The American Cancer Society pounds it into us. One of the warning signs of cancer is a sore that does not heal, so after about 9 months of watching the spot on my forehead, and listening to dozens of reminders from the doctor in the house, I drove through a blizzard to a dermatologist to get it checked.
This is what happened next.
The doctor said it looked like cancer and he wanted to send a sample to the lab to be sure. If it was, I would have to come back and have surgery.
Somehow, nobody called me with the lab results, so I thought I was okay. When I called them myself, they said I had cancer for sure and I should come in for my surgery.
But it was too late because I was leaving town the next day for six weeks. They scheduled me for surgery as soon as I got back.
When I returned, I found three blessed pieces of mail. One was a prayer rug from St. Matthew's Church in Tulsa, Oklahoma. The other two were a magazine and CD offer from Mac Hammond, who has been a faithful correspondent since I sent him a $5 contribution during his tribulation.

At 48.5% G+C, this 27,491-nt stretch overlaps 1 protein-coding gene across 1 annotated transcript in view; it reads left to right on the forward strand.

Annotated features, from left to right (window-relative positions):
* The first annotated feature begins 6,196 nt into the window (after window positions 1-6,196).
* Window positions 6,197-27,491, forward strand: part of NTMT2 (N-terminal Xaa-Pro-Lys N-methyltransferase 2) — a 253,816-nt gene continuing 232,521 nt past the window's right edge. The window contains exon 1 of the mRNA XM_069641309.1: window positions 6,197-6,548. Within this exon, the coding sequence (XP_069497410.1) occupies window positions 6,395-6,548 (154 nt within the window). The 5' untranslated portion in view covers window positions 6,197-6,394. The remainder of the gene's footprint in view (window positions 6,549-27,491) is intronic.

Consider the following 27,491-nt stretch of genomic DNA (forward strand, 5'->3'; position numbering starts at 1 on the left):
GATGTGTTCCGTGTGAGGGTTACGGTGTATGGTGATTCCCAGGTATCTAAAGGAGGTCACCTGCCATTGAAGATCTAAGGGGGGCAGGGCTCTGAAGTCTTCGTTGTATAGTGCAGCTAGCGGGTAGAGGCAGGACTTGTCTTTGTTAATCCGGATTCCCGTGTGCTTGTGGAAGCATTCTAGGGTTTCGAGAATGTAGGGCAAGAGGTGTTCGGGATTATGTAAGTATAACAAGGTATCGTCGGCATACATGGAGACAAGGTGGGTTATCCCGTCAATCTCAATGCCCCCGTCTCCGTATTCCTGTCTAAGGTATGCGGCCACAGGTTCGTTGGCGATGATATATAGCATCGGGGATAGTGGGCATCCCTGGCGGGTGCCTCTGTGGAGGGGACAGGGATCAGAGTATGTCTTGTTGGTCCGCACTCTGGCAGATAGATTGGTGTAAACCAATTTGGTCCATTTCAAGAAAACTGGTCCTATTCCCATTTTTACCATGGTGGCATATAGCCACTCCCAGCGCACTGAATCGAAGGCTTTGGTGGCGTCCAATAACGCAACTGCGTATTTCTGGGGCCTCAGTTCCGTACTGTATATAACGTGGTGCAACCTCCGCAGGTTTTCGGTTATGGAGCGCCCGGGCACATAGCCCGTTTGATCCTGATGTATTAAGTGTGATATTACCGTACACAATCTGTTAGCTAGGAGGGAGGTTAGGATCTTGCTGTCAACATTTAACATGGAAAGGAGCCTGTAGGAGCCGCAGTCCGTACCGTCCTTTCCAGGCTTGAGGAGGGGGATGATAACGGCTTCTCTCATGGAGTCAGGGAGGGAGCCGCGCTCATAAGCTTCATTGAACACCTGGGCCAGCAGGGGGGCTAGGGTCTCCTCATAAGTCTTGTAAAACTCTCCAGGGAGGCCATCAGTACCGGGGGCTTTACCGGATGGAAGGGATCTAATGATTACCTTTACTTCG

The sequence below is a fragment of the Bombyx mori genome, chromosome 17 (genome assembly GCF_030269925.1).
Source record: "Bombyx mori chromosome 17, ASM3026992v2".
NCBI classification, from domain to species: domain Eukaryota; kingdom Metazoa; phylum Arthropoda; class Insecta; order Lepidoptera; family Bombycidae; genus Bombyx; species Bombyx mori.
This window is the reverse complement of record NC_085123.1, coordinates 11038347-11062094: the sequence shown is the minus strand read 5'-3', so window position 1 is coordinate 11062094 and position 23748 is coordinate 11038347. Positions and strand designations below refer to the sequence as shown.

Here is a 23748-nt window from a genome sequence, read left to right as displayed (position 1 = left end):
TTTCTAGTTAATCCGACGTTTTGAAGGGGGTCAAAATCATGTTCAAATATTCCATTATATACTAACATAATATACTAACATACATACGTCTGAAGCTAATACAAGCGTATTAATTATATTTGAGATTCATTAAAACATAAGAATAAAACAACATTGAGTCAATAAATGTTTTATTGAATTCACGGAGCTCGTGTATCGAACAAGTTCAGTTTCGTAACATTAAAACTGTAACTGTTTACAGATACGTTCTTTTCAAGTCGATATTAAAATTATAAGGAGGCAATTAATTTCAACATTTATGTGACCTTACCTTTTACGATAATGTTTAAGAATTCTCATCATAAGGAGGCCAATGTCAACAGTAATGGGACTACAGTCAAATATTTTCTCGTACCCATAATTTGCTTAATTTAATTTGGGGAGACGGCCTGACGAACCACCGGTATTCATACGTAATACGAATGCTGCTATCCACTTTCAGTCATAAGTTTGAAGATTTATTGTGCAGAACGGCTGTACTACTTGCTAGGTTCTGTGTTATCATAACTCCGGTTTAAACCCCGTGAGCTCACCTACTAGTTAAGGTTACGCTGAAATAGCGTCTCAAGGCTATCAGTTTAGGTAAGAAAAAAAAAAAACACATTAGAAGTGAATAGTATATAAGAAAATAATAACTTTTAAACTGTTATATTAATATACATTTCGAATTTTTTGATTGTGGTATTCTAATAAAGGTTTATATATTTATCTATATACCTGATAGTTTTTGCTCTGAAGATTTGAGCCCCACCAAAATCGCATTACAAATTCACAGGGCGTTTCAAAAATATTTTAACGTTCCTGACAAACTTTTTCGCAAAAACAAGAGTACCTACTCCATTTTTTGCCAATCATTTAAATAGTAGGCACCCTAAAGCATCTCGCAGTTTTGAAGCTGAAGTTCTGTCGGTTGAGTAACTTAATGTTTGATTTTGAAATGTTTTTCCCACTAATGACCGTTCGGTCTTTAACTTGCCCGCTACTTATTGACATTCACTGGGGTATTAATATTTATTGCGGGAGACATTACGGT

I touched the place.
My cancer was gone without a trace!
"Looks like a basal cell carcinoma. We'll biopsy to be sure. Once we find out what the lab says, we may have to bring you back for a procedure called Mohs micrographic surgery, where we excise around the site, look at the tissue under the microscope, and keep going until all we find is healthy tissue."
The lab confirmed his diagnosis, and I scheduled surgery for yesterday. Not a big deal, I was told by friends who've done it, although having a portion of your forehead removed, even temporarily, is an experience best missed.
"I like to do surgery," said the doctor. "But I can't see anything to remove. You healed well from the biopsy, and there's no sign of cancerous cells. There's about a 90% chance we got it all with the biopsy and it won't recur. If you're comfortable with waiting, we'll just watch you for a few months."
Now, where to send the check?